Treasures in Translation

تَرجَمة

root: ت-ر-ج-م / noun / plural: تَراجِم / definition: translation


Last week, a friend and I visited this charming little coffee shop in Central London. Maybe it was the dimly-lit, cosy atmosphere or maybe it was the ludicrously overpriced hot chocolate that elicited some serious life contemplation, but either way: as Arabic graduates, our conversation (like always) naturally drifted back to the language.

For language enthusiasts, the learning process is always punctuated with linguistic gems that you stumble upon every so often.

One type of gem, we both agreed, was the discovery of those elegant, bordering-on-poetic Arabic phrases used to express a single foreign term.

Before entering into the final year of my Arabic degree, I was browsing online for some useful language-learning resources when I came across the name Project Syndicate.

The website is essentially a huge archive of opinion articles (or commentaries), with topics ranging from the environment to global politics and culture.

What’s really brilliant about it, though, is that they translate the online articles into thirteen different languages*—including Arabic.

Not every commentary is translated into each one of those thirteen languages. But, thankfully for us, Arabic is usually there.

You can see which languages the article has been translated into in the drop-down menu at the top of the article. Just click on a language for the translation.

One reason that it’s incredibly useful to see the exact same article in both your native and target language is that you can compare the expressions of certain structures and phrases between the two texts.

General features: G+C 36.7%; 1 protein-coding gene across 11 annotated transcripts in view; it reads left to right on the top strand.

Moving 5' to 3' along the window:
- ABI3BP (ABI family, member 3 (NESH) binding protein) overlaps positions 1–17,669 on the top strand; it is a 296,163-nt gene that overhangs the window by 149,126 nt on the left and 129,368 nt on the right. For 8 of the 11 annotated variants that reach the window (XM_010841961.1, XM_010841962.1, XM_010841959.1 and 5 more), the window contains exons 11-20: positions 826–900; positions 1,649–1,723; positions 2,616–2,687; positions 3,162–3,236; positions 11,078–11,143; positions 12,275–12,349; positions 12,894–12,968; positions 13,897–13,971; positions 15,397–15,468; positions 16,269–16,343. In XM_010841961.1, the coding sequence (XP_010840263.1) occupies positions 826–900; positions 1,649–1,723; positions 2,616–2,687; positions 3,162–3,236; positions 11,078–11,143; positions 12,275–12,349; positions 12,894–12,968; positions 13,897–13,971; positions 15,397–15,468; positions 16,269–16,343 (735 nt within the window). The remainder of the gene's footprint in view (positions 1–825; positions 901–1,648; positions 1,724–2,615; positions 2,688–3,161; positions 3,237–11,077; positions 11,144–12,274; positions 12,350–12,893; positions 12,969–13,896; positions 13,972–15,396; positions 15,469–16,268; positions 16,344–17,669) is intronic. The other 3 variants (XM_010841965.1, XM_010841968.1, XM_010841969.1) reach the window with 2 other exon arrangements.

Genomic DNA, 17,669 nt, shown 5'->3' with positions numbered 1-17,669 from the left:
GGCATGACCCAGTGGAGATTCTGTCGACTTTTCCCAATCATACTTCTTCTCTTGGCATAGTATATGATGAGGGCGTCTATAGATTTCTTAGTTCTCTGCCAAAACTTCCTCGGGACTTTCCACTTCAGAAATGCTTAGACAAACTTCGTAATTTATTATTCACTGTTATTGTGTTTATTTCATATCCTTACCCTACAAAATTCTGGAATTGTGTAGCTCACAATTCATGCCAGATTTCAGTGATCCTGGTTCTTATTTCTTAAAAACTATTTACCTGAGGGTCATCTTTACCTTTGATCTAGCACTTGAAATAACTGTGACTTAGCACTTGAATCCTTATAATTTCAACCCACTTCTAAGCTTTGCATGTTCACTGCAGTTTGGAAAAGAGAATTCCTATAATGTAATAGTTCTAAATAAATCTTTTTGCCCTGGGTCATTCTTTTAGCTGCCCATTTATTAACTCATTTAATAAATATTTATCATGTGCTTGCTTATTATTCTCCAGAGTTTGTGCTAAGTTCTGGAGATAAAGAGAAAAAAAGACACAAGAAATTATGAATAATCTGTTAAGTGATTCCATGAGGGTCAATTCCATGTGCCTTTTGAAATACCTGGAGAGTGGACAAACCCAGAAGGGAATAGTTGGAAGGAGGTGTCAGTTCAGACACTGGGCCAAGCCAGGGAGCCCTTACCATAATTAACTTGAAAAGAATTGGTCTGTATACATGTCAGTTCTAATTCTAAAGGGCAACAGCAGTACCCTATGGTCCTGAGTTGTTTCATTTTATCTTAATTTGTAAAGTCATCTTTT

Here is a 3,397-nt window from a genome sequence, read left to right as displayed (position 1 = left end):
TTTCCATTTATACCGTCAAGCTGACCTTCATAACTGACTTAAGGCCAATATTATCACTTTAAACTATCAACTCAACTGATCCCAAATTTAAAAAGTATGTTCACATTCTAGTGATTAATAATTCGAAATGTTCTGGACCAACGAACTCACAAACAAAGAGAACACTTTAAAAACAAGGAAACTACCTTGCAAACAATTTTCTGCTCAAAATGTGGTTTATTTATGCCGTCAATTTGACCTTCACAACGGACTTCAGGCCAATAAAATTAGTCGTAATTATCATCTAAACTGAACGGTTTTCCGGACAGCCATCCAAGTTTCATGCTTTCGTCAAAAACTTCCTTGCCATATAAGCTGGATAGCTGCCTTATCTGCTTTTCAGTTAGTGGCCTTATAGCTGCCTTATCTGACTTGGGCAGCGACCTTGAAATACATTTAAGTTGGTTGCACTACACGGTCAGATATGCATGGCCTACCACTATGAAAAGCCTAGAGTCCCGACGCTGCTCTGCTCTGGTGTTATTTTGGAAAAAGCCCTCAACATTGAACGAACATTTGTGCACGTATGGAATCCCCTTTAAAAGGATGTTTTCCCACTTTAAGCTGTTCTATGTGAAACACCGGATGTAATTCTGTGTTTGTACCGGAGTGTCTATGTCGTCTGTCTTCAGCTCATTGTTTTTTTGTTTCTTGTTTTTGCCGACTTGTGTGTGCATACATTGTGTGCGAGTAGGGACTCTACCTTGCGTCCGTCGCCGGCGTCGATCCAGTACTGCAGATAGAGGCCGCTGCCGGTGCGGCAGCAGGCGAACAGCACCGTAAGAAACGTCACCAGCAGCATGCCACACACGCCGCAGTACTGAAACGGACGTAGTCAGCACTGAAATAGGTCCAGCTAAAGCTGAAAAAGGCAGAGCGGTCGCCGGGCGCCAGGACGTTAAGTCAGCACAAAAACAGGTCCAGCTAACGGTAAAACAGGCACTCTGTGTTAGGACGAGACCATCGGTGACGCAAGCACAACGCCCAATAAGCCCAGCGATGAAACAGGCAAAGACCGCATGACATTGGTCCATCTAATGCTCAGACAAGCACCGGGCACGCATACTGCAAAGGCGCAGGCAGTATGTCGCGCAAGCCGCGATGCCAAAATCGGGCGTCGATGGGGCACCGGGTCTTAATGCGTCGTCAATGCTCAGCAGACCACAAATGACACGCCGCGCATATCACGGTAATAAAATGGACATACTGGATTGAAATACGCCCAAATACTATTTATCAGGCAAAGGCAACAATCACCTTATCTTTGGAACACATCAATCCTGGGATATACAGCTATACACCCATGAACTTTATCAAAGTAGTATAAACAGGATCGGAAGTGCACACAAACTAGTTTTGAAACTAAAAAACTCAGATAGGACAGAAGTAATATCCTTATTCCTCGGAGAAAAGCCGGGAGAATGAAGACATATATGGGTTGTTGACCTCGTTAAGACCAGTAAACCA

From this article, for example, compare the following:

“Ominously, the Earth’s temperature is now higher than during the Holocene”

“وما ينذر بالسوء أن درجة حرارة الأرض أصبحت الآن أعلى مما كانت عليه خلال عصر الهولوسين”

There’s so many interesting translation points to pick out here, but I think the most fascinating one has to be the Arabic translation of the word “ominously”: “وما ينذر بالسوء أن” (which literally translates as “and what warns of evil is that…”). Cool, right?

And you can always search for articles about the topics you’re currently studying or interested in as a way to consolidate and expand your subject-specific vocabulary.

So do check out the website and see what you think. If you know any other good language-learning resources, please do share them in the comments below!

Bye! مع السلامة


* The thirteen languages are: Arabic, Czech, Dutch, French, German, Hindi, Indonesian, Italian, Kazakh, Mandarin, Portuguese, Russian, and Spanish.


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